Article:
Gary Johnson Solicits Contributions From Poker Players

He's hoping to raise money from a libertarian-leaning crowd with deep pockets. If his gambit works, it may cause other pols to notice gamblers.

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In a campaign stop only he would make, former New Mexico governor Gary Johnson is expected tonight at one of the Las Vegas parties that kicks off the World Series of Poker. His attendance is part of a new effort to solicit campaign contributions from the poker community: its membership has been particularly attuned to politics since April, when the federal government shut down the three largest sites for online play by indicting their founders and top executives.

It's a perfect issue for Johnson: totally in keeping with his beliefs, and tremendously important to a small community with deep pockets and a libertarian streak. "The federal government should not be involved in restricting lawful commerce that doesn't harm anyone," Johnson has told them. "Support me for President, and I'll support your freedom. Get in the game, donate to the campaign."

So should they do it?

On one hand, Johnson is neither an elected official nor likely to win the GOP nomination. Campaign contributions could certainly be funneled to politicians who wield more actual power over poker's legality. Then again, he's a presidential candidate, so a huge money haul would generate press attention, sending this signal to other politicians: supporting poker players is lucrative.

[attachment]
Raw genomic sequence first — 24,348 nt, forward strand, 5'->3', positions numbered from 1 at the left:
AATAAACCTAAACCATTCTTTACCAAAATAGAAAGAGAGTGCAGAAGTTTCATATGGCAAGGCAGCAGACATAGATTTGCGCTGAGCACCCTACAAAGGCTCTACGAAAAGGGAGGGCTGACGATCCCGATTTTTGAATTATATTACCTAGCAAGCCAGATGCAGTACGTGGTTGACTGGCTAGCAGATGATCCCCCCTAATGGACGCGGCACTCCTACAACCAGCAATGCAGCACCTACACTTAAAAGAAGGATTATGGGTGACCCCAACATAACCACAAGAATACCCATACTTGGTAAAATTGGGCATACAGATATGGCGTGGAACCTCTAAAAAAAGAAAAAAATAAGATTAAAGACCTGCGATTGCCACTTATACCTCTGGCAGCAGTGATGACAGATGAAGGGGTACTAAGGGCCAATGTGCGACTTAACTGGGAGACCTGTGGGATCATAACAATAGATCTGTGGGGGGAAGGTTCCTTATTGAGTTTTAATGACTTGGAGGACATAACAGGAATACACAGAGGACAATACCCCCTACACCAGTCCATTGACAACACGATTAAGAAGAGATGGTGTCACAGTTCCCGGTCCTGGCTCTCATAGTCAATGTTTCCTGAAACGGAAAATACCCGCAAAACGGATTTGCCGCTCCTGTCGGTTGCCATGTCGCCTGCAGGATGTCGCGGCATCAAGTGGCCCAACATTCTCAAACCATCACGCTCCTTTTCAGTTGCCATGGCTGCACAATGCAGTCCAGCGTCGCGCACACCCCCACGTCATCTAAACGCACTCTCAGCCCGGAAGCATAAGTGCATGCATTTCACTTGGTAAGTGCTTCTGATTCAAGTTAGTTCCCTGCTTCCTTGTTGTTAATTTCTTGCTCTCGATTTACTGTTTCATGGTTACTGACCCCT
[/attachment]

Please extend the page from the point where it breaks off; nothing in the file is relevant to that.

Were I doling out poker money, I'd be trying to decide whether to go all in on Johnson or pass completely. A bunch of $20 donations to his campaign won't do much good. But a $1 million money bomb? That would send a signal, even though it wouldn't be enough to get Johnson elected. Says Matthew Kredell at Poker News: "Even today, only a fringe candidate would go out on that ledge to court poker players. But for any candidate at all to see value in the poker vote is progress."

It's also a first opportunity to show whether or not such candidates will be rewarded (awful as it is that our system works that way). It'll be interesting to see whether they back Johnson -- and if they do, whether the scent of money attracts other pols to the cause.
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Conor Friedersdorf is a staff writer at The Atlantic, where he focuses on politics and national affairs. He lives in Venice, California, and is the founding editor of The Best of Journalism, a newsletter devoted to exceptional nonfiction.

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